A pastime that has been around for millennia, Japanese teatime pairs warm cups of tea with various snacks and sweets. Ranging from sweet to savory, here are some of our favorite pairings for Japanese green tea!
Daifuku is a sweet mochi treat with a bean paste filling. The most common variation of daifuku is filled with adzuki bean paste, although yomogi (mugwort) paste is also a popular variety. Daifuku can be formed around fresh fruits like strawberries, muscat grapes, and even whole tangerines, or stuffed with confections like custards and puddings!
Manju is another bean paste-filled sweet, but has a cake-like exterior made from rice and buckwheat flour instead of mochi. Manju is typically dome-shaped, but several regions offer their own special variations. The most recognizable is Hiroshima “momiji manju”, which is named for and shaped like a Japanese maple leaf.
Dorayaki is made by sandwiching bean paste between two thin, castella-like pancakes. Made with honey and mirin, the pancakes are fluffy, moist, and sweet. The most traditional flavor combination is adzuki beans between two regular pancakes, but variations on both the filling and pancake flavor are common.
Dango is a portable snack that consists of chewy mochi balls served on a stick. The most iconic version of dango has three mochi balls in three different colors: signature light pink, green, and white -- this classic variation even has its own emoji. However, there are endless ways to enjoy dango. Try it coated in kinako (soy bean powder), coated in sesame seed paste, or brushed with mitarashi, a sweet caramelized soy sauce.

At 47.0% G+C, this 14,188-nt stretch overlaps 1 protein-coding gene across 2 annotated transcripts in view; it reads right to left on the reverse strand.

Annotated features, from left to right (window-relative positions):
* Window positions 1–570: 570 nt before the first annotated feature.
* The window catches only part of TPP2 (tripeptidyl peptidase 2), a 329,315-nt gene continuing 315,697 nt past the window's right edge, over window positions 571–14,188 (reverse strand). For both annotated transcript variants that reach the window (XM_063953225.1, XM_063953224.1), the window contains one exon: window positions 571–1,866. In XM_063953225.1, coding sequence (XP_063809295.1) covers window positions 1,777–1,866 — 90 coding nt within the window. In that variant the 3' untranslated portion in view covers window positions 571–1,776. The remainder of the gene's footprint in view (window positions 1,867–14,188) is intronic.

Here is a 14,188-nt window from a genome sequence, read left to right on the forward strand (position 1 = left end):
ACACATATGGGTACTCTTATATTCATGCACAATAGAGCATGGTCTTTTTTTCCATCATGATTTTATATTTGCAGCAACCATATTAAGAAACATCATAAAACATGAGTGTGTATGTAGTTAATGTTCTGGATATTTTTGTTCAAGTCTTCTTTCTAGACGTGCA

Available in both sweet and savory varieties, senbei refers to any large rice cracker. For a great introduction to the world of senbei, try this sampler of honenyaki senbei, which comes in four different flavors: seaweed, soy sauce, ume no hana (plum flower), and negi (green onion) miso. Crunchy and umami-rich, senbei is the perfect accompaniment to a cup of genmaicha.
Another rice-based cracker, arare is made from glutinous rice flour and typically shaped into flattened, bite-sized cylinders. A refined take on the classic snack, this matcha arare is made with matcha sourced from Uji, the second oldest green tea-producing region in Japan. The rice grains are polished and pounded by hand, ensuring the crackers are perfectly fluffy, airy, and crisp.
Popular in wintertime, zenzai is a warm dessert soup made with mochi rice and red beans simmered in a sweet broth. Comforting and wholesome, our favorite version incorporates 16 mixed grains for hearty blend of textures and tastes. Simply heat it in the microwave and serve alongside a steaming cup of sencha or hojicha.
A traditional wagashi, or Japanese confection, yokan is a mixture of bean paste, agar, and sugar shaped into a block. Yokan comes in two main varieties, “mizu” meaning water and “neri” meaning paste. The former uses a higher concentration of water and is more jelly-like, while the latter uses more agar for a thicker and heavier consistency. Popular among the older crowd, yokan isn’t the most photogenic dessert, but its subtle sweetness and unique texture make it a timeless treat.
About the author:
Britney Budiman (@booritney) is a writer, minimalist, aspiring effective altruist, and runner-in-progress with a penchant for saying “yes.” Previously, she has worked in Cambodia at a traditional arts NGO, in Brazil as a social sciences researcher, and in San Francisco at a housing start-up. She currently lives in the countryside of Kagoshima, Japan, where she teaches English. Her favorite thing in the world is good conversation.